I have spent plenty of time on the high school and college board, because of my oldest son, who is now in college. Some of you must be visiting a different board, because I have never witnessed pressure to teach certain courses or attend highly selective colleges. Just take a look at our recent college acceptance list - such an interesting variety and each of us are proud of our kids. I have seen nothing but support, no matter what path one chooses. Remember, this is a classical homeschooling forum. The members would likely not be slackers in any subject! ;)

 

I am perplexed by those who continually express such bitterness towards selective colleges. Why does it offend so personally? We all know that one can get a wonderful education at a public U or a private liberal arts college.

 

Maybe there is too much self-imposed pressure that is being blamed on others who choose to homeschool differently (or go to a different kind of college). So what if a good percentage of board members choose algebra in 8th grade? It doesn't mean they are putting pressure on us to do the same. We all homeschool because we like the freedom to teach our kids the way we feel best.

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some current middle school Algebra 1 classes may not be at the same level of rigor as...algebra might have been decades ago.

 

Having looked over the California state-approved textbooks for Algebra 1 that our virtual charter has in their lending library, I absolutely believe this. That is why I'm only going to have my kids do the minimum out of a state-approved textbook that I can get away with and still pass muster with the charter (hopefully just the end-of-chapter tests).

 

I haven't totally decided on what I'll use as spine yet, but we are liking the combo of Singapore Discovering Math 1 with Horizons Pre-Algebra, so we may continue on with DM 2 & Horizons Algebra 1. DS seems to be "mathy" so he may do AOPS but that's a long ways down the road. Maybe Singapore DM will even be on the state-approved list by then.

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. Someone sounded panicked because she knew a kid with 10AP courses who didn't make it into Stanford or somewhere. It just might be because of the 10AP courses-- the college may well have been looking for something else in their selection process.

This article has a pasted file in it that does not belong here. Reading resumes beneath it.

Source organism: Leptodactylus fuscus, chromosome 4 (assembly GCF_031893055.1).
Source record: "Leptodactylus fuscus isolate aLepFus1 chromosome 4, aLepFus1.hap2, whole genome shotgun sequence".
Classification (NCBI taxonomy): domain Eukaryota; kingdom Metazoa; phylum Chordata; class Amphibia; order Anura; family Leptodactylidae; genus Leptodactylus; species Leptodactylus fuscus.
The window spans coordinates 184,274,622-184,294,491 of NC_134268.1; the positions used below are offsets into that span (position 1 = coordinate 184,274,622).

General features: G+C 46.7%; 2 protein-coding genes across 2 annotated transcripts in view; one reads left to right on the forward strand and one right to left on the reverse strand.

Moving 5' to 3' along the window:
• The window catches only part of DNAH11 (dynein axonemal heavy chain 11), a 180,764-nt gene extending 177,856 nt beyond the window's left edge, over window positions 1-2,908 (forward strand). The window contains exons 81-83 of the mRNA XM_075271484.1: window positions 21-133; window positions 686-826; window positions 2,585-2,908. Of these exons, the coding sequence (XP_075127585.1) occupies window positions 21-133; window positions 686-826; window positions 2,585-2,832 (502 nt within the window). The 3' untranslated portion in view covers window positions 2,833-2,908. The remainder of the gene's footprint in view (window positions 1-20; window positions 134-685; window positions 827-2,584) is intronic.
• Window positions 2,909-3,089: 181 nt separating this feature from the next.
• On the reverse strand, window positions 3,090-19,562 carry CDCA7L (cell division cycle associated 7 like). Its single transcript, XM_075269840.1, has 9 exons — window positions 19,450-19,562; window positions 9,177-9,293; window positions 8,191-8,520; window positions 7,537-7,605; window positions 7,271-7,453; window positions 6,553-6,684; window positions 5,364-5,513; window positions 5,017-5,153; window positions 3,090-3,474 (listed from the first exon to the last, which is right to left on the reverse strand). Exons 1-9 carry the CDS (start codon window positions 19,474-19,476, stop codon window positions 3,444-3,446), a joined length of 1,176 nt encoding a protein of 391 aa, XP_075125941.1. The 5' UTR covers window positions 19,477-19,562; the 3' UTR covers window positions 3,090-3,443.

It isn't just the one girl who was a 4H leader. She is just one example of a kid in our social circle with excellent credentials who got shut out of all her top choice schools because of the insane level of competition these days. It's gotten to the point where the only kid I know who has gotten into Harvard recently was Evan O'Dorney from our local HS support group, who won both the Scripps Howard National Spelling Bee and the Intel Science Talent Search.

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I am perplexed by those who continually express such bitterness towards selective colleges. Why does it offend so personally? We all know that one can get a wonderful education at a public U or a private liberal arts college.

 

 

I don't think that we actually all believe what you state in the last sentence. I have no issue with selective colleges. Rock on. I have issue with the idea that kids who don't go to them are undereducated and unemployable. I do see a great deal of academic snobbery on this board, and I do think that certain comments on this thread have reflected that.

 

Tara

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I don't think that we actually all believe what you state in the last sentence. I have no issue with selective colleges. Rock on. I have issue with the idea that kids who don't go to them are undereducated and unemployable. I do see a great deal of academic snobbery on this board, and I do think that certain comments on this thread have reflected that.